ceramic ware having a translucent body, and, when it is glazed, a translucent glaze, 1530s, from Middle French porcelaine and directly from Italian porcellana "porcelain" (13c.), literally "cowrie shell;" the chinaware being so called from resemblance of its lustrous transparency to the shiny surface of the shells. As an adjective from 1590s.
The shell's name in Italian is from porcella "young sow," fem. of Latin porcellus "young pig," diminutive of porculus "piglet," itself a diminutive of porcus "pig" (from PIE root *porko- "young pig"). According to an old theory, the connection of the shell and the pig is a perceived resemblance of the shell (also Venus shell) opening to the exposed outer genitalia of pigs. According to Century Dictionary (1897) the shell was "so called because the shape of the upper surface resembles the curve of a pig's back."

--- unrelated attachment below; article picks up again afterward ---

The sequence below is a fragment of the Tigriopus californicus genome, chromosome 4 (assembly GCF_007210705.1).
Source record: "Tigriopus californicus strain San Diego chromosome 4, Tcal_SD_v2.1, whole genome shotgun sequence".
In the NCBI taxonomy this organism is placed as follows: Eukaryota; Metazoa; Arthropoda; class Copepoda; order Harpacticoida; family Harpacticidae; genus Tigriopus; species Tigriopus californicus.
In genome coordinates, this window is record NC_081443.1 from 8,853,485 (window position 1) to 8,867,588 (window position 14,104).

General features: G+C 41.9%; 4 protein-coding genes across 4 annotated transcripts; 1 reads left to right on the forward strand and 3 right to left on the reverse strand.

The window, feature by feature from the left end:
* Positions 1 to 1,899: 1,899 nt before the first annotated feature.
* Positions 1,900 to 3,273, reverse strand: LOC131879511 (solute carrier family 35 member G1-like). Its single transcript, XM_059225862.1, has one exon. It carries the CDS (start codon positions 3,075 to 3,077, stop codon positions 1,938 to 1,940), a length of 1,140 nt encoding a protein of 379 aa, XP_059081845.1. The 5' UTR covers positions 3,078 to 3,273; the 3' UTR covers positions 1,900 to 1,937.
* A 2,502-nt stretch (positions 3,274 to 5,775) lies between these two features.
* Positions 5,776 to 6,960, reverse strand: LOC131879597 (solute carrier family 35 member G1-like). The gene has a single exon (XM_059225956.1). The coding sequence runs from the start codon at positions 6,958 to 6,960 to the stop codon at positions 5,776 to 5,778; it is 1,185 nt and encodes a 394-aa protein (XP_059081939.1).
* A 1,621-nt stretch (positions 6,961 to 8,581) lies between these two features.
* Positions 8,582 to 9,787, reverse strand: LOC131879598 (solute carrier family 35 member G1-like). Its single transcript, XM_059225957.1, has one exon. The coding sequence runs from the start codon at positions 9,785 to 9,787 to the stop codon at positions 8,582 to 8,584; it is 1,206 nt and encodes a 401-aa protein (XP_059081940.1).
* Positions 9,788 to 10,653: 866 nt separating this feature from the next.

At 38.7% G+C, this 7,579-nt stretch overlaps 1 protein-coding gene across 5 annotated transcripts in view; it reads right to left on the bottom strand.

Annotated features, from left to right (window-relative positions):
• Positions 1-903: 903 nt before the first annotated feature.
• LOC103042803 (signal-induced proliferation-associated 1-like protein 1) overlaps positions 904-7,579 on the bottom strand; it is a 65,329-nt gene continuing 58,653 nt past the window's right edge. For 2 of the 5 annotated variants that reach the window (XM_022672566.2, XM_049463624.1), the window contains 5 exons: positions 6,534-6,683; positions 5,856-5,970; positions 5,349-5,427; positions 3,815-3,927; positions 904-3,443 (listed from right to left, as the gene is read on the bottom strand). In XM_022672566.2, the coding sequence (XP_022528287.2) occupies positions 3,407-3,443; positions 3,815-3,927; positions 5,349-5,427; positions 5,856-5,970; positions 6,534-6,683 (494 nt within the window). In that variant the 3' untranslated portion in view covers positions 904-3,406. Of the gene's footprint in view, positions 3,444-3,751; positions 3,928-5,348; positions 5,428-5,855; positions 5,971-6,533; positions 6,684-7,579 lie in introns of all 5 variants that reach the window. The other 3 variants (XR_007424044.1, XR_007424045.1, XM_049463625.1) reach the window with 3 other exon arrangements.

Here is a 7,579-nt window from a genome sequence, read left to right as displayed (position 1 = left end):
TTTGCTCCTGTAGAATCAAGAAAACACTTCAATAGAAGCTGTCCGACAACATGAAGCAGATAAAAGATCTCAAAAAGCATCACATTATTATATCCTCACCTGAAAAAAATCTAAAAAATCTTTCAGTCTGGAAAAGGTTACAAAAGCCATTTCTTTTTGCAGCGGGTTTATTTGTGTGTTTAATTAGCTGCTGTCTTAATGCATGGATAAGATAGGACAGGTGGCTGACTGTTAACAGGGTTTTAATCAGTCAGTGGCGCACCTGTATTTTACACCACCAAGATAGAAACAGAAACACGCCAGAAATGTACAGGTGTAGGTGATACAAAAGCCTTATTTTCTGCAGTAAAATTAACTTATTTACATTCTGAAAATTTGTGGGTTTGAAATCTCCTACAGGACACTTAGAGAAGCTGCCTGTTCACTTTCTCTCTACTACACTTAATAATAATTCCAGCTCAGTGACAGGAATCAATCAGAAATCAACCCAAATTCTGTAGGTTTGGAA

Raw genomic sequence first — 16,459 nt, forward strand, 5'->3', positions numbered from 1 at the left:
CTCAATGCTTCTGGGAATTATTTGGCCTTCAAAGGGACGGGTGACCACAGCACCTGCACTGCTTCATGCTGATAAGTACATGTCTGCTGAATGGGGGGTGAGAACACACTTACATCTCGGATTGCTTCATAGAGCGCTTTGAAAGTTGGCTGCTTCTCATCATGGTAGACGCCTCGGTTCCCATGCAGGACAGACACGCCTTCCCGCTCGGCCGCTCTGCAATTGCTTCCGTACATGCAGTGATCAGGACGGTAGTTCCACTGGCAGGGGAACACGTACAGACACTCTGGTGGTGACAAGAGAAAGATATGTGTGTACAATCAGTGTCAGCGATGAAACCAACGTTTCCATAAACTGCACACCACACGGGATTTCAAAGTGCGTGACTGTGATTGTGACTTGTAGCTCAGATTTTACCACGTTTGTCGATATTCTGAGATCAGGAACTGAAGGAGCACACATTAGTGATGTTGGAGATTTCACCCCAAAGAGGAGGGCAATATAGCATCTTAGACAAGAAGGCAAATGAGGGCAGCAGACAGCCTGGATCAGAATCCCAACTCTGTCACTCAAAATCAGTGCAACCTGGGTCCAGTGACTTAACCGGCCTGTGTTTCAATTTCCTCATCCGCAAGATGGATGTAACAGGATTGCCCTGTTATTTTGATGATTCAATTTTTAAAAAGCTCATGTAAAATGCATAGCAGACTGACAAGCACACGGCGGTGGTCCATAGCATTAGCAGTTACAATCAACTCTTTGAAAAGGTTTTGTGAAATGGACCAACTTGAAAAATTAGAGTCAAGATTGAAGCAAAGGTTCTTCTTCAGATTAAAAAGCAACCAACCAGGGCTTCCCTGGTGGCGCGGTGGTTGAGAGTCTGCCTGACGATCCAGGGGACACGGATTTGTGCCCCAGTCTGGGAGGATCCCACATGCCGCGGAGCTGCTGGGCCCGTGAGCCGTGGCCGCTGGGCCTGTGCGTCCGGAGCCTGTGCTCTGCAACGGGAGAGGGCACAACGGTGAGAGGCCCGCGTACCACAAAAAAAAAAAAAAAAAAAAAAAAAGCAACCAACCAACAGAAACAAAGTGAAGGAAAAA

porcelain is china & china is p.; there is no recondite difference between the two things, which indeed are not two, but one; & the difference between the two words is merely that china is the homely term, while porcelain is exotic & literary. [Fowler]